While it is true that, especially as a major release film, Hanna boasts a refreshing amount of originality, there certain déjà vu spices that sneak into the equation. Most immediately, its German location—largely tooling around shabbier quarters of Berlin—and the breathless chase scenes involving a young woman, which remind us of Tom Tykwer’s Run, Lola, Run, replete with adrenaline-pumping electronic music by Chemical Brothers. On less artful comparison turf, the lovely, brainwashed heroine on the run theme reminds of last year’s Angelina Jolie exercise video, Salt, replete with a similar spy-meets-sci-fi idea of rewiring young soldiers/assassins for deadly duty.
But never mind those pesky cinematic echoes, for a minute, and enjoy the ride, as Hanna is best viewed as a sensory ride, whose plot development is necessarily grounded in enigma and slowly unfolding, all-important backstory. Suffice to say, the supremely self-sufficient protagonist played by Saoirse Ronan, raised in the forest and readied for a life in the crosshairs, is one kick-ass teenager, even more than she knows.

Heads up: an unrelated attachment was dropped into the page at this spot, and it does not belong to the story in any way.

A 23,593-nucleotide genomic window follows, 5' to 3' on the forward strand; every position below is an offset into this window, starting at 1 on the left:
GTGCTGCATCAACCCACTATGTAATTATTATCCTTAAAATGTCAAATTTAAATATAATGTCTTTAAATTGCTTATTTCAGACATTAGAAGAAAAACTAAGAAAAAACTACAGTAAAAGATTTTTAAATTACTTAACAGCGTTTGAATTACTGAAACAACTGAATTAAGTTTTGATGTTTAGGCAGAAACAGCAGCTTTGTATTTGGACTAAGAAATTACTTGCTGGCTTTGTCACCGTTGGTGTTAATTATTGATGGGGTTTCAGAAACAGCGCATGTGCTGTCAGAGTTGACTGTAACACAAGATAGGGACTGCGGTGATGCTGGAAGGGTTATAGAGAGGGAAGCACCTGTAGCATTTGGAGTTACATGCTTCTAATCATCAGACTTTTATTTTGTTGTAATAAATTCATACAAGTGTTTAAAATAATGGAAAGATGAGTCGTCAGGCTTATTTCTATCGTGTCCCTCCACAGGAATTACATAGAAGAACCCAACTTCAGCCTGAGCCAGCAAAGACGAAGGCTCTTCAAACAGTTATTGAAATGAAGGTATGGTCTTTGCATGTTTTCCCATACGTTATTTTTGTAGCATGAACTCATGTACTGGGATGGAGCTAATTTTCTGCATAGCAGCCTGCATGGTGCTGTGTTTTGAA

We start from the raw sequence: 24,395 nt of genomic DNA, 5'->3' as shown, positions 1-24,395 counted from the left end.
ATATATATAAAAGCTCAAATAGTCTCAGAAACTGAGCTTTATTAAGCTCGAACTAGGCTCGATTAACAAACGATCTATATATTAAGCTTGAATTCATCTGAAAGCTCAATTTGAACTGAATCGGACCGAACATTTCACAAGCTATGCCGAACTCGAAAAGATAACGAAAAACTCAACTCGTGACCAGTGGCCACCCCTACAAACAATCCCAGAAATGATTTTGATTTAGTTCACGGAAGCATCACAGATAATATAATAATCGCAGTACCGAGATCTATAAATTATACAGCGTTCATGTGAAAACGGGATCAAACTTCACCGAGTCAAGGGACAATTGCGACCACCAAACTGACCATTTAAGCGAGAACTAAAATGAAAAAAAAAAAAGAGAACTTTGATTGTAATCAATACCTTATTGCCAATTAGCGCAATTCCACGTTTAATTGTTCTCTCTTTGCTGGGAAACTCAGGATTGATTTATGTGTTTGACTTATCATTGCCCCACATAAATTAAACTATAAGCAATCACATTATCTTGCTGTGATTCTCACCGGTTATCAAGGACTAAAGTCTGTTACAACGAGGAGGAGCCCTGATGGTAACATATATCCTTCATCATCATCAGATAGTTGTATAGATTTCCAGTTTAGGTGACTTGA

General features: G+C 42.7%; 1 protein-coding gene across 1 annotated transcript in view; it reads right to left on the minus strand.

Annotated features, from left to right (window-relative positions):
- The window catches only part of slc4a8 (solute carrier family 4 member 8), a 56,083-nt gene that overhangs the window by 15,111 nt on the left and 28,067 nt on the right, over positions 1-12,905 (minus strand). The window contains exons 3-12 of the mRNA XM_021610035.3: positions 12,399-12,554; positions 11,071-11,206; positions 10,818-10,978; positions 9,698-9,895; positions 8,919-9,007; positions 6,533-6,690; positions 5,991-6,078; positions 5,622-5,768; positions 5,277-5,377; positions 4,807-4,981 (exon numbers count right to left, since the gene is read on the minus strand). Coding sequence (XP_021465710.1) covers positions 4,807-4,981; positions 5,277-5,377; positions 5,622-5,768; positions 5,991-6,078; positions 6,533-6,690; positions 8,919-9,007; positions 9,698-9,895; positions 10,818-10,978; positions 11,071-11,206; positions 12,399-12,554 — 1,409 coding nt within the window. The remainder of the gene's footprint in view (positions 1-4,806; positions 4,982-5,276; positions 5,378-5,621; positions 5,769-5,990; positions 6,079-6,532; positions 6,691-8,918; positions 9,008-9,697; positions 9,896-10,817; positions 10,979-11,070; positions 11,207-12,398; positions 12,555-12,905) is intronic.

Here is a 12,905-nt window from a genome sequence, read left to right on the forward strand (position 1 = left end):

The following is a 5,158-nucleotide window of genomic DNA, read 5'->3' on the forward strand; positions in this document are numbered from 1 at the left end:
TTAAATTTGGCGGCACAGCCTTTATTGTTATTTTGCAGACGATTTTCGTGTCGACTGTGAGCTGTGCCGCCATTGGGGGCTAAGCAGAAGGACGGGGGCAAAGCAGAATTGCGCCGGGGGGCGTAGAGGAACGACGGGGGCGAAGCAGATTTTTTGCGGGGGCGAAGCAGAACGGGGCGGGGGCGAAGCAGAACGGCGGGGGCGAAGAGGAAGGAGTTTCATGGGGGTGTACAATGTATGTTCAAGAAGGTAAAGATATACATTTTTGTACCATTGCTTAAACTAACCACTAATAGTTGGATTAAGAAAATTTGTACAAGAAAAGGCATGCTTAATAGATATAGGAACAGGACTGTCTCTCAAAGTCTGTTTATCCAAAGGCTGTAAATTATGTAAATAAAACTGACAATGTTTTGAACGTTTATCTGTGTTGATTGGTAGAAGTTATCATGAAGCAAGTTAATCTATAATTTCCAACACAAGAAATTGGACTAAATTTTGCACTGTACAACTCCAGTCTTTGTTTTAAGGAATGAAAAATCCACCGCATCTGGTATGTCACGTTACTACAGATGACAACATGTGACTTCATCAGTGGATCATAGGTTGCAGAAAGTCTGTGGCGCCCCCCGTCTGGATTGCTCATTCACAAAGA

A naturally gifted young actress, Ronan is an ideal powerhouse at the center of this restless road movie, which moves from a forest in Finland to a holding tank in Morocco to a gypsy camp in Spain and, finally, to the meaner streets of Berlin. Reportedly, Ronan was the one who, after various problems getting production rolling, inducted her Atonement director Joe Wright into the project, and he may not have been the right person for the job. Here, he creates a juggling act of nervous, relentless action elements and dramatic mesh of a not-so-innocent-childhood story. As for other appealing things to watch for, we have Cate Blanchett. Ever the sport and chameleon in whatever role she takes on, here Blanchett digs into her thin but sassy role as a hellbent CIA operative eager to clean up old messes, with extreme prejudice (not to mention a comically impeccable Armani wardrobe).
Sleek and visceral, visually stylish and pumped up with several places to go, Hanna keeps us entertained, even if it just misses the heart.